Multitude by method is the Nichetto Studio motto. Would you care to elaborate?
I believe that design is a multitude of things. There are no limits; almost. It is a way of thinking, it is somehow a problem-solving process, and in order to do that, you need a method. Creativity is not something that has to be messy—it can be—but it also needs to follow a method, to achieve a goal. You need to know who is in front of you, what their needs are and what you will solve by providing the product that you are going to create for them. So, multitude by method is a slogan to describe what we do every day: so many projects for many different clients all around the world.
When you design you use touch and vision, of course, but do the rest of your senses come to assist you?
Absolutely. Design is everything. It’s your childhood, your past, your memories, your experiences. It can be a smell that helps you get a memory, reading a book or watching a movie. A sound that sends you right back to a certain piazza and brings a mental image. Also, sometimes it’s like objects emit an energy.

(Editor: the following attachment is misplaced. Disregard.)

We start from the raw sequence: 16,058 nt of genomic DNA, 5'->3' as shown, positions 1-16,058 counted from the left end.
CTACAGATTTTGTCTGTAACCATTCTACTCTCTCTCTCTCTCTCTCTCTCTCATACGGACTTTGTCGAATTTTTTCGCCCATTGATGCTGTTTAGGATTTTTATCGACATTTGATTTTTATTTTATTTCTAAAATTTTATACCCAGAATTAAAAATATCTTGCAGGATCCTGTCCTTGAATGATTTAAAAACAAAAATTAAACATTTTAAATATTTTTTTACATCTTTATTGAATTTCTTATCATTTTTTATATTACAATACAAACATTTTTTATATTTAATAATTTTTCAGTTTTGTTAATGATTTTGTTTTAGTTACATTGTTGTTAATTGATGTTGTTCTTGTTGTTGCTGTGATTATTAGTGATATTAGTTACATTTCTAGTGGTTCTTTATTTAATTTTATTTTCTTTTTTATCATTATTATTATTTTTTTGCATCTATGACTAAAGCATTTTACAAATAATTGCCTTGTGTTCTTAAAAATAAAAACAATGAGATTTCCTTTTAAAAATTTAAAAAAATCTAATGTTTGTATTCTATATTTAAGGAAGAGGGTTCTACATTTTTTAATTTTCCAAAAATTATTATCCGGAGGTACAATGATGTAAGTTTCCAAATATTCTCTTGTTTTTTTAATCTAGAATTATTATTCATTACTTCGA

Name a piece of design that is like poetry in your mind.
There is an object completely outside the design context, which, to me, is the most beautiful object ever, honestly: Tutankhamun’s mask. I was and still am completely in love with that object. When I was a kid, I was fascinated with history: Egypt, Greece and the Romans. When you have layers of things, of history around you growing up, you are bound to be interested in the past. I was fascinated as a child with that mask and still am. I can put my finger on it and say everything comes from here, from my love for that mask.
In 2006, he founded a multidisciplinary design studio in the old harbour of Venice, a post-industrial area called Porto Marghera. But as of 2011 Luca Nichetto’s …playground is in Stockholm, where he lives and runs his second studio. It was there that Nomas found and interviewed him on a snowy day in the Swedish capital, while the Greek one was bathing in the sun. (NOMAS, Venice, p. 42)